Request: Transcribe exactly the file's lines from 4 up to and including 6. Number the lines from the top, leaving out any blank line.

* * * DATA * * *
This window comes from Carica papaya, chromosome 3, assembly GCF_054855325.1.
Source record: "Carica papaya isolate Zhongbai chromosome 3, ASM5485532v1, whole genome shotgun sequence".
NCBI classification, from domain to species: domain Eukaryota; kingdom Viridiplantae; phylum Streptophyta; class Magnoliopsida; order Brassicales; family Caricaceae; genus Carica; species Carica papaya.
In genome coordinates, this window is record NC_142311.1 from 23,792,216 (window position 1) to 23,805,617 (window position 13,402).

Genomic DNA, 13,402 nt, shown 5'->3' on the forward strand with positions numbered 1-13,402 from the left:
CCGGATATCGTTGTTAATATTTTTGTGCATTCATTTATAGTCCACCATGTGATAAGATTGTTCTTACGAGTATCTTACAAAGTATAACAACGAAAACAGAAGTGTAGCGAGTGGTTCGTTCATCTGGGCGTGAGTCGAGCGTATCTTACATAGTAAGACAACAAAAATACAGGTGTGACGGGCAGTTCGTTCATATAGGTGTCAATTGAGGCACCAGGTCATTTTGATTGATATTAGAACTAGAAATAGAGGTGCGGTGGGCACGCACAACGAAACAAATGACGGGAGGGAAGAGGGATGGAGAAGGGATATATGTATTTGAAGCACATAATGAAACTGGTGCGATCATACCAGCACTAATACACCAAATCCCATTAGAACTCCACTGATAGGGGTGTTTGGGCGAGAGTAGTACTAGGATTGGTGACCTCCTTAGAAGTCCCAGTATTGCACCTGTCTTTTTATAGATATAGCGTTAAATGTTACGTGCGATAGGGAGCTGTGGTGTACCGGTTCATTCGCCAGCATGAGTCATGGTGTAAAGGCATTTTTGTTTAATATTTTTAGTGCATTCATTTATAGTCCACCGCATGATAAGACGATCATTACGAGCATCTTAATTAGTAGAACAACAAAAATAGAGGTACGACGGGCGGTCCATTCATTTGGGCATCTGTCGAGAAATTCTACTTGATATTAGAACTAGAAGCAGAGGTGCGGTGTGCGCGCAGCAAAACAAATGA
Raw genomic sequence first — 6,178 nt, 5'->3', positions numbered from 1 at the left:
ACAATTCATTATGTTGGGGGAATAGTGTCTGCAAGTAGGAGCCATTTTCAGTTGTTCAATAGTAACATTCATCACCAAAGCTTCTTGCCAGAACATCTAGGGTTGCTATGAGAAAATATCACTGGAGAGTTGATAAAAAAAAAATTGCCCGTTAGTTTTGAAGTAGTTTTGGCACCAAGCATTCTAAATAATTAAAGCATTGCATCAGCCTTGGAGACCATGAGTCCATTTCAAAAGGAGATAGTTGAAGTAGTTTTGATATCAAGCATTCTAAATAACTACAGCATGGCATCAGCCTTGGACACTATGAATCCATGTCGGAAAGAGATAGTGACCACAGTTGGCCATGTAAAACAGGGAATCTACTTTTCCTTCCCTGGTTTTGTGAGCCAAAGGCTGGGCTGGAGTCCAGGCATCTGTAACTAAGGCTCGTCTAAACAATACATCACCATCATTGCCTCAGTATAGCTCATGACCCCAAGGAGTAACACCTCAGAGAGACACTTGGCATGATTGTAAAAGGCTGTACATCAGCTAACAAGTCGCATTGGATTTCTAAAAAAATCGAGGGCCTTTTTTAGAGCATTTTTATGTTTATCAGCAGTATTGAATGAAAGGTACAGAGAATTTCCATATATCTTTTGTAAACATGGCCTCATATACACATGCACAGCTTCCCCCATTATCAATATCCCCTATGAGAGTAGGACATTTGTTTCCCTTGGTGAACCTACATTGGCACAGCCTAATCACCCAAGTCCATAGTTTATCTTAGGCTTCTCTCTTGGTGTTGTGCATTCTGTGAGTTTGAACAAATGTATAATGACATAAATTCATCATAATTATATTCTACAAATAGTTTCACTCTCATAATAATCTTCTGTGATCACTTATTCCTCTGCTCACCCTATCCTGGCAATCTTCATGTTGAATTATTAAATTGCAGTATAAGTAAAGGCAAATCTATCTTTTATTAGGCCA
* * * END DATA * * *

In genome coordinates, this window is record NC_142311.1 from 23,792,216 (window position 1) to 23,805,617 (window position 13,402).

Genomic DNA, 13,402 nt, shown 5'->3' on the forward strand with positions numbered 1-13,402 from the left:
CCGGATATCGTTGTTAATATTTTTGTGCATTCATTTATAGTCCACCATGTGATAAGATTGTTCTTACGAGTATCTTACAAAGTATAACAACGAAAACAGAAGTGTAGCGAGTGGTTCGTTCATCTGGGCGTGAGTCGAGCGTATCTTACATAGTAAGACAACAAAAATACAGGTGTGACGGGCAGTTCGTTCATATAGGTGTCAATTGAGGCACCAGGTCATTTTGATTGATATTAGAACTAGAAATAGAGGTGCGGTGGGCACGCACAACGAAACAAATGACGGGAGGGAAGAGGGATGGAGAAGGGATATATGTATTTGAAGCACATAATGAAACTGGTGCGATCATACCAGCACTAATACACCAAATCCCATTAGAACTCCACTGATAGGGGTGTTTGGGCGAGAGTAGTACTAGGATTGGTGACCTCCTTAGAAGTCCCAGTATTGCACCTGTCTTTTTATAGATATAGCGTTAAATGTTACGTGCGATAGGGAGCTGTGGTGTACCGGTTCATTCGCCAGCATGAGTCATGGTGTAAAGGCATTTTTGTTTAATATTTTTAGTGCATTCATTTATAGTCCACCGCATGATAAGACGATCATTACGAGCATCTTAATTAGTAGAACAACAAAAATAGAGGTACGACGGGCGGTCCATTCATTTGGGCATCTGTCGAGAAATTCTACTTGATATTAGAACTAGAAGCAGAGGTGCGGTGTGCGCGCAGCAAAACAAATGA